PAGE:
20 Mar To reclaim Philippines from Beijing’s grasp, US must look beyond the South China Sea
By Simon Tay
For South China Morning Post
International talk about the Philippines often focuses on the South China Sea and disputes that the country has with China. Speculation then follows about the character of, and sometimes controversial quotations from, President Rodrigo Duterte. Less notice is given to the country’s economy that continues to grow, although not without hiccups, at one of the fastest rates in the region.
The three issues however interplay and have a significance that extends beyond the archipelago of islands. The recent visit to Manila by US Secretary of State Mike Pompeo brings this into focus.
Secretary Pompeo reassured the Philippines about the scope of the Mutual Defence treaty between the two countries, clarifying that any attack on Philippine aircraft or ships in the South China Sea would trigger a response from the United States. Such comments seek to provide reassurance when China is building military outposts in the sea.
In contrast to more ambiguous interpretations given by past US administrations, the statement was unusually clear. Yet so were the responses from his Filipino hosts.
Pompeo’s counterpart, Foreign Secretary Teodoro Locsin, preferred the view that, “In vagueness lies the best deterrence”. Philippine Defence Secretary Delfin Lorenzana responded that he was less worried about the lack of US assurance and worried more that the treaty might lead to a war that, “we [the Philippines] do not seek and do not want”.
Much is being made by the Manila media of the differences between the two Filipino views. Yet they are aligned when we compare them to the recent past, when the then Aquino administration had actively sought more and clearer support from America. Today, Manila is not welcoming American commitment on the South China Sea and is instead wary about being pulled into conflict.
Much of this shift is due to policies under the Duterte presidency. While the preceding administration actively pursued the South China Sea arbitration proceedings against China, Duterte has been keener to negotiate.
Personalities matter too. While both are outsize characters, Presidents Donald Trump and Duterte have not developed a good working relationship. The Americans have criticised Duterte on a number of issues, especially concerning the human rights concerns that arise from his war against drug dealers and claims of extrajudicial killings. Pompeo on this visit echoed the issues. On one hand, he tried to liken Duterte to Trump but Pompeo also echoed American concerns about human rights violations.
There is also an outstanding invitation for the Filipino president to visit the White House, which Pompeo reiterated during his visit. But this has not been taken up. American investment in the Philippines too has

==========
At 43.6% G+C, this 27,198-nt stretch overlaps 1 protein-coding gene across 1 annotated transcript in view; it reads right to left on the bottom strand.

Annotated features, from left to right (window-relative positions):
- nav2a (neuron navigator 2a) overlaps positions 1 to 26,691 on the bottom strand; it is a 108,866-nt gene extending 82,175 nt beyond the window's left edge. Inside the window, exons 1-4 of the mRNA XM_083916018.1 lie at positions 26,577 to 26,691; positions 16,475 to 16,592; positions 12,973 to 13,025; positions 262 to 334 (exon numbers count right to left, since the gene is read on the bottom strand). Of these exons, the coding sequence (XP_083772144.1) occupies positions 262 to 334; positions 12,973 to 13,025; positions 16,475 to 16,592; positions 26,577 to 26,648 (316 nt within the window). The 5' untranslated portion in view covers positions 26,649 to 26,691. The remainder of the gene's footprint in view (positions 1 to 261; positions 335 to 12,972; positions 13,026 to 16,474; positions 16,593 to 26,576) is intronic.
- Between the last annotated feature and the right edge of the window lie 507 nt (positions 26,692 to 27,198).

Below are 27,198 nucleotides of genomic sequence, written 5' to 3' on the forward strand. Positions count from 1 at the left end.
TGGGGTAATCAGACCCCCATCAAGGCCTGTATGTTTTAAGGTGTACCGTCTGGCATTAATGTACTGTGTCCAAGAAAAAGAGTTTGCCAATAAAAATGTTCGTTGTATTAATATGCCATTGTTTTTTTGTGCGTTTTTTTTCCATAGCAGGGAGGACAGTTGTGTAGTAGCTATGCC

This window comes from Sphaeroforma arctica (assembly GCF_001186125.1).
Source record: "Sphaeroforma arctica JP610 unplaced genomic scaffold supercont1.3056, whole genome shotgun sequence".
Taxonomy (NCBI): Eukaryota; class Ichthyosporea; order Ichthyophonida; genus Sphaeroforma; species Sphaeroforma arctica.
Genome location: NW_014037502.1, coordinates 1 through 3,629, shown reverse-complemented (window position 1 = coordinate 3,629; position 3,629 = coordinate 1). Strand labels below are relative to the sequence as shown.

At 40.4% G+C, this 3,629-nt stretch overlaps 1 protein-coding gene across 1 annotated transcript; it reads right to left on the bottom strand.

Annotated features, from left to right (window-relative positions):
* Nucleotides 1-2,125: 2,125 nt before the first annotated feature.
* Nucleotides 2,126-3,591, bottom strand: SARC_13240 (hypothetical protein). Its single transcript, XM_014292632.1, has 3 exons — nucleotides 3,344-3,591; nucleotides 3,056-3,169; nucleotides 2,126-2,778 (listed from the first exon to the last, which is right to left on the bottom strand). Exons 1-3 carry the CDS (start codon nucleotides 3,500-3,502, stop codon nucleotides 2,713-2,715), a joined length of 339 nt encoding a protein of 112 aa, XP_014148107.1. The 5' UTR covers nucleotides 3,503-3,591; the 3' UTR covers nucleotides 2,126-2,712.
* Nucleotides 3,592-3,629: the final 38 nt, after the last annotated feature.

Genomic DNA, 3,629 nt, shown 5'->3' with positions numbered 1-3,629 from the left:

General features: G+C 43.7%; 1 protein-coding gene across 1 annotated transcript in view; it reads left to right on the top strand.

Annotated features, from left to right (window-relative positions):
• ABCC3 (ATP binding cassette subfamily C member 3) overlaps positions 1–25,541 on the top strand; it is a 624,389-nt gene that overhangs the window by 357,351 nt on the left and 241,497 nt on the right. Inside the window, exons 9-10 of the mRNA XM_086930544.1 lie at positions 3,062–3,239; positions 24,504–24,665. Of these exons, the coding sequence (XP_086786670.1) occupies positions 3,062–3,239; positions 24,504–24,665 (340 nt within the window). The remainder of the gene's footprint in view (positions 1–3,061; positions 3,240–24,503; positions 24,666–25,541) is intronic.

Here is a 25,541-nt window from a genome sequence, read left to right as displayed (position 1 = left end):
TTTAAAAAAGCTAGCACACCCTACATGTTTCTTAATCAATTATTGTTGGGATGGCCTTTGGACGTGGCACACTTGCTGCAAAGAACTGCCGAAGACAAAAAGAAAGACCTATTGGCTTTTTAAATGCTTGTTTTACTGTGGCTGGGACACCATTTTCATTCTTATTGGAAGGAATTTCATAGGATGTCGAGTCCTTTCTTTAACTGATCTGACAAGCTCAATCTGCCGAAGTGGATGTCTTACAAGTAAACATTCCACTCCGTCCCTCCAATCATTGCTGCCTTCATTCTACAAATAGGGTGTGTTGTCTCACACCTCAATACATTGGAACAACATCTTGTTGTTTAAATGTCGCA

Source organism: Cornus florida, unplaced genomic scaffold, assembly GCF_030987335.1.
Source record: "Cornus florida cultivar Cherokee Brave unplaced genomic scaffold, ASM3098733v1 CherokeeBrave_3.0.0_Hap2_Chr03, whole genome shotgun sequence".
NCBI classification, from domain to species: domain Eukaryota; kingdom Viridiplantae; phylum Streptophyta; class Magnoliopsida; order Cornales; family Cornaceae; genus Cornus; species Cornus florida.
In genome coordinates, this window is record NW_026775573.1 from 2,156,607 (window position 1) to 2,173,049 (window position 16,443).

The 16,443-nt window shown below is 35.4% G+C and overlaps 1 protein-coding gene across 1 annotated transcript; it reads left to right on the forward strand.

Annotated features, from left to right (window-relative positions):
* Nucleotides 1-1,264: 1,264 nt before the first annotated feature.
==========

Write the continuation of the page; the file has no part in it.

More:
The overall stock of US investment in its former colony remains considerable but new investments have slowed. The Trump administration’s move to raise import duties has been one reason for this slow down, and has been blamed for the nine-year high inflation rate that the Philippines experienced late last year.
In contrast, China’s investments and commercial interests are ramping up. The Duterte administration is emphasising a “Build, Build, Build” infrastructure programme, with an immense US$120 billion price tag. China has pledged a substantial US$24 billion investment deal and, while things are moving slower than some anticipated, there are two China-funded bridges crossing the Pasig River in Manila that are already examples of what can be delivered.
China’s investments are also growing in other sectors, especially in real-estate and gaming and gambling. These changes have a clear presence in the new reclamation project along Manila Bay, just beyond the airport. While anchored by some of the country’s large conglomerates, you feel China’s presence viscerally in the development of massive and gaudy casinos, malls and hotels.
Prices here have soared for office properties and condominiums, ahead of other areas of the city.
While some Filipinos welcome this and benefit, others are squeezed out and bemoan the development. The fear is not only that Chinese workers are taking jobs, but that some are evading taxes and committing crimes. Environmental and social concerns over the massive land reclamation on the bay add to the chorus of concern.
Yes, islands and other rocks in the South China Sea remain in contention and the US navy continues to make “freedom of navigation” patrols within areas claimed by Chinese authorities. But China has not only poured much money and sand into reclaiming the sea. The new activity and controversy are now not at sea, but onshore, and often within Manila the capital. If the US is to reclaim influence in these new dynamics, the Trump administration must do much more than talking up an old defence treaty and inviting Duterte to visit.
ABOUT THE AUTHOR
Simon Tay is an associate professor of international law at the National University of Singapore, and chairman of the Singapore Institute of International Affairs. This commentary was first published in the South China Morning Post on 20 March 2019.